Read Margaret Atwood and you learn about plotting, and how an artist steals without being a thief. The art of telling a good yarn, developing characters and structure of the storyline, these shine through in Margaret Atwood’s work.
Her sentences are quicker, shorter, and it comes across as modern writing, comparable with many other current writers. We get an impression of characters who are in the middle of an action while we read.
When you read these authors, you know it’s good writing because you are enjoying yourself. If you stop and analyse, you see how well structured the sentences are, how they are both so different, but they are both so good.
Each author is ‘talking’ with their own unique voice.
A good story, an article, flows. It allows the reader to keep sopping up the meaning in the words. Good writing doesn’t make a reader stop and look at amazing word structures. Bad writing does that.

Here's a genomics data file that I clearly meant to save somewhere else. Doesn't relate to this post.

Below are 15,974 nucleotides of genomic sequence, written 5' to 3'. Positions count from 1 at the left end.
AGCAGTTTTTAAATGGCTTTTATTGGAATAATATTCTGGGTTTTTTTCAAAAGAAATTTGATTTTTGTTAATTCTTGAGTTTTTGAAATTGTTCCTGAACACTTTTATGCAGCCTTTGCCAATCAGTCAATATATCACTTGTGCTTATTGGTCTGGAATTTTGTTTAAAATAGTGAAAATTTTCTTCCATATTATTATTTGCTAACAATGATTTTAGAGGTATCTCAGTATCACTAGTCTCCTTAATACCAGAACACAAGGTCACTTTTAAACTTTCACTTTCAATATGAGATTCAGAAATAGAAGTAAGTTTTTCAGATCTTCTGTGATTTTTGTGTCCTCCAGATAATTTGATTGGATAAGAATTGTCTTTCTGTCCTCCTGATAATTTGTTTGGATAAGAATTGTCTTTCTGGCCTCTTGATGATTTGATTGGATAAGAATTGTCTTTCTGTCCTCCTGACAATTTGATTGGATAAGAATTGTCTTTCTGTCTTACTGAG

It’s like being in a cafe, you sit and drink coffee alone. You listen to the chatter in the room, then focus on one conversation, you hear two people creating dialogue together. It’s a real conversation full of spontaneity, so it’s full of words that often collapse into stuttering, humming and purring, but in the end there is a sense to everything, and decent communication took place.
Then you focus on another conversation. The words are clear and simply spoken. The participants give each other room to listen and speak. The message is clear and concise. There’s minimal emotion, but somehow, it’s full of human feeling.
Well told stories are similar. They are written by different voices, people with different points of view about the world, but they are writing about the same event, the human condition.